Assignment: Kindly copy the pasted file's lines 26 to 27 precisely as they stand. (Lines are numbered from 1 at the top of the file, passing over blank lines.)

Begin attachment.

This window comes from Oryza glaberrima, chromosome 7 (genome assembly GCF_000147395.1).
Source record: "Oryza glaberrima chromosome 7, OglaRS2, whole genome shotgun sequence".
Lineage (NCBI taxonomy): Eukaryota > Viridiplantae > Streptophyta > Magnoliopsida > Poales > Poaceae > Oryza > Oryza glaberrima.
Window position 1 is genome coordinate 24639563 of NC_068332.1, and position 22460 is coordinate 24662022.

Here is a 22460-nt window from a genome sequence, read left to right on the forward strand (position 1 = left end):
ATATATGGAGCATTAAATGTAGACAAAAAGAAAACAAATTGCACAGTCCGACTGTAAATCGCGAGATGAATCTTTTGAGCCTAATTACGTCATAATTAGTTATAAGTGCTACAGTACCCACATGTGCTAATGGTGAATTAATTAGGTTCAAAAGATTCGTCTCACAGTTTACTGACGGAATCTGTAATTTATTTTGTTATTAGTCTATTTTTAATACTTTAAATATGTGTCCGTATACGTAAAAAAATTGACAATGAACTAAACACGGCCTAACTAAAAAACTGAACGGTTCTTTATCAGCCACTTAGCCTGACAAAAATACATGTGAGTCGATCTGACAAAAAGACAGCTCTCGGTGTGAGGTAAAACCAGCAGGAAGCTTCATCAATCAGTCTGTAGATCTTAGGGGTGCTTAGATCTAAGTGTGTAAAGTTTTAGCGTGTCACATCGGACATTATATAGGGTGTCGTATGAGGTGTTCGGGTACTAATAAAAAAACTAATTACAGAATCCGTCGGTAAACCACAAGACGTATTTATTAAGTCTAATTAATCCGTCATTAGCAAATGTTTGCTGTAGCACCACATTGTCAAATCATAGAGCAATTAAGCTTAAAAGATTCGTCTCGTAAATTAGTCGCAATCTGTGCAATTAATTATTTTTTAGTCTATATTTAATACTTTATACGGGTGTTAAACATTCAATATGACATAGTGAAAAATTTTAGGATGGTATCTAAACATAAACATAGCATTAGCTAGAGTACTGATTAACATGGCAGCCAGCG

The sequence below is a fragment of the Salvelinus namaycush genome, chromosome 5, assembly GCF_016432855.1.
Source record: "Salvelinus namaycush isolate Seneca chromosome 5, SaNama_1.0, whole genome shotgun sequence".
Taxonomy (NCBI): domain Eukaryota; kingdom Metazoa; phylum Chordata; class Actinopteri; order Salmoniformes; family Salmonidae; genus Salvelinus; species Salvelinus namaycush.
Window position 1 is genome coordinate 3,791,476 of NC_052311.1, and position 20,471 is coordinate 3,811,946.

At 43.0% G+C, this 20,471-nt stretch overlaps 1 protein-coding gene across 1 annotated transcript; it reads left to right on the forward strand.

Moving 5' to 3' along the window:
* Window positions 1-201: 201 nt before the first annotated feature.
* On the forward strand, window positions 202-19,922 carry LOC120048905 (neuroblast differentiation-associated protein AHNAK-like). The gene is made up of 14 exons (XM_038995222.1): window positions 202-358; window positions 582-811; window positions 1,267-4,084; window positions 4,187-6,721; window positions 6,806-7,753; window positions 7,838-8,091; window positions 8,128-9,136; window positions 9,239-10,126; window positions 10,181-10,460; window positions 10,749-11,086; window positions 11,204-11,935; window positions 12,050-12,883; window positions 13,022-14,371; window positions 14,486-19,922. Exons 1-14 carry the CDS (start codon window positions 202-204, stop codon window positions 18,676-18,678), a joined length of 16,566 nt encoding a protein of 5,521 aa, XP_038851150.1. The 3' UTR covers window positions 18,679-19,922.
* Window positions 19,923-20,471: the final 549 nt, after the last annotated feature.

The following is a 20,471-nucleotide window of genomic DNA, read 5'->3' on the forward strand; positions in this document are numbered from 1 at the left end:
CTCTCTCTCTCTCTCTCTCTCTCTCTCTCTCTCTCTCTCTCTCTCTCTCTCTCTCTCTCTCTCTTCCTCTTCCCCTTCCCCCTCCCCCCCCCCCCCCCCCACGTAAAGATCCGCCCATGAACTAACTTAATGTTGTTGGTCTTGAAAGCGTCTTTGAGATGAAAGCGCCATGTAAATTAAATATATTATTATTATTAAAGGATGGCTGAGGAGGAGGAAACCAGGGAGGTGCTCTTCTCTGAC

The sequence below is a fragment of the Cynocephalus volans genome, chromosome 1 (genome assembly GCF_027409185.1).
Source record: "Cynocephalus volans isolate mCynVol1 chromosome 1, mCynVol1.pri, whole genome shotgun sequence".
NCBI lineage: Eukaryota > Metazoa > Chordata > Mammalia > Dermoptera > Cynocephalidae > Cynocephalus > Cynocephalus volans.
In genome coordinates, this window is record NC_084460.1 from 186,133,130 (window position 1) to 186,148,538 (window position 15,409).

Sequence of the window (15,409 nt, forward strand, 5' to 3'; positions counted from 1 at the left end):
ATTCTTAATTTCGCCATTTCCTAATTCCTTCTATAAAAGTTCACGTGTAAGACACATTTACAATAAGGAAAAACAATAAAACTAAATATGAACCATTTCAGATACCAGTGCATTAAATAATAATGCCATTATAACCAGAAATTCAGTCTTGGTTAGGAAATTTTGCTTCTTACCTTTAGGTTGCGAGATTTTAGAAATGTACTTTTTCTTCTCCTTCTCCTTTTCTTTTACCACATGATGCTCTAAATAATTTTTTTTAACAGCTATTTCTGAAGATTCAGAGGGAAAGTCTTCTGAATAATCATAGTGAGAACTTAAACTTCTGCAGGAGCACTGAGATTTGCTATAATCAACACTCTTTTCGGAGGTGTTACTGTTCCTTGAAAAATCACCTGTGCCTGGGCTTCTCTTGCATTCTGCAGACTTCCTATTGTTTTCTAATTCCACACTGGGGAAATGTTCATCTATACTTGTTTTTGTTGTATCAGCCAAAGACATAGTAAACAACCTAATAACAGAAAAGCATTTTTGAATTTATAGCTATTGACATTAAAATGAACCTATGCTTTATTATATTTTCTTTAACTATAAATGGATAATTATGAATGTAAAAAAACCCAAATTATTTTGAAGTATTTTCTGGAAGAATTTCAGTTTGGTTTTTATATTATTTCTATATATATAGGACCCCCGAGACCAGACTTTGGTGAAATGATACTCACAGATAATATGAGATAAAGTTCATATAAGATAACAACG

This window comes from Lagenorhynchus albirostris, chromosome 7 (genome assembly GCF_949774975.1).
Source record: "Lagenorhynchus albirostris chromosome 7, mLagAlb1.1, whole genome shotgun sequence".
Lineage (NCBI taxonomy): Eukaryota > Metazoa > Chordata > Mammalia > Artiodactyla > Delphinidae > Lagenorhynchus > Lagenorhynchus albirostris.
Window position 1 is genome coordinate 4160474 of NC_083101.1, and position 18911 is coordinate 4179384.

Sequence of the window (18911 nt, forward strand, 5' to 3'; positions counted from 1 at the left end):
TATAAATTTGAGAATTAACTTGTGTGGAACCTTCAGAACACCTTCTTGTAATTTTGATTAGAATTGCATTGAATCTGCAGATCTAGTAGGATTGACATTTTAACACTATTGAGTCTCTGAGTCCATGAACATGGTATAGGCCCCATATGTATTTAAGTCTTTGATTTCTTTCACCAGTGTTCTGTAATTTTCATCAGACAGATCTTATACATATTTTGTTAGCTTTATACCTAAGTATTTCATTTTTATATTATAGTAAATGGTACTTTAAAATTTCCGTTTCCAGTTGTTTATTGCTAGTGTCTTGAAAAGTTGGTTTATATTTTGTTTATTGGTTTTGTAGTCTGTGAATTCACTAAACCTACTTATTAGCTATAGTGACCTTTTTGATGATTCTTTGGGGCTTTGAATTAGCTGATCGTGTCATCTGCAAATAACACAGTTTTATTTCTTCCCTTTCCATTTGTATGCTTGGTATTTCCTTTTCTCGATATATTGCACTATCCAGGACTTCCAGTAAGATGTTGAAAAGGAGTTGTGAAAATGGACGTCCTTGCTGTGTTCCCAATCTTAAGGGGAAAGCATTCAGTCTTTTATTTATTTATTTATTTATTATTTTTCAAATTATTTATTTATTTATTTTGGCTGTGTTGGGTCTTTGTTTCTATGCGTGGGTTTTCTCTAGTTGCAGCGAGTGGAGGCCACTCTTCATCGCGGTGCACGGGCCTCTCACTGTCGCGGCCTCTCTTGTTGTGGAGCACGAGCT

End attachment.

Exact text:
Lineage (NCBI taxonomy): Eukaryota > Metazoa > Chordata > Mammalia > Artiodactyla > Delphinidae > Lagenorhynchus > Lagenorhynchus albirostris.
Window position 1 is genome coordinate 4160474 of NC_083101.1, and position 18911 is coordinate 4179384.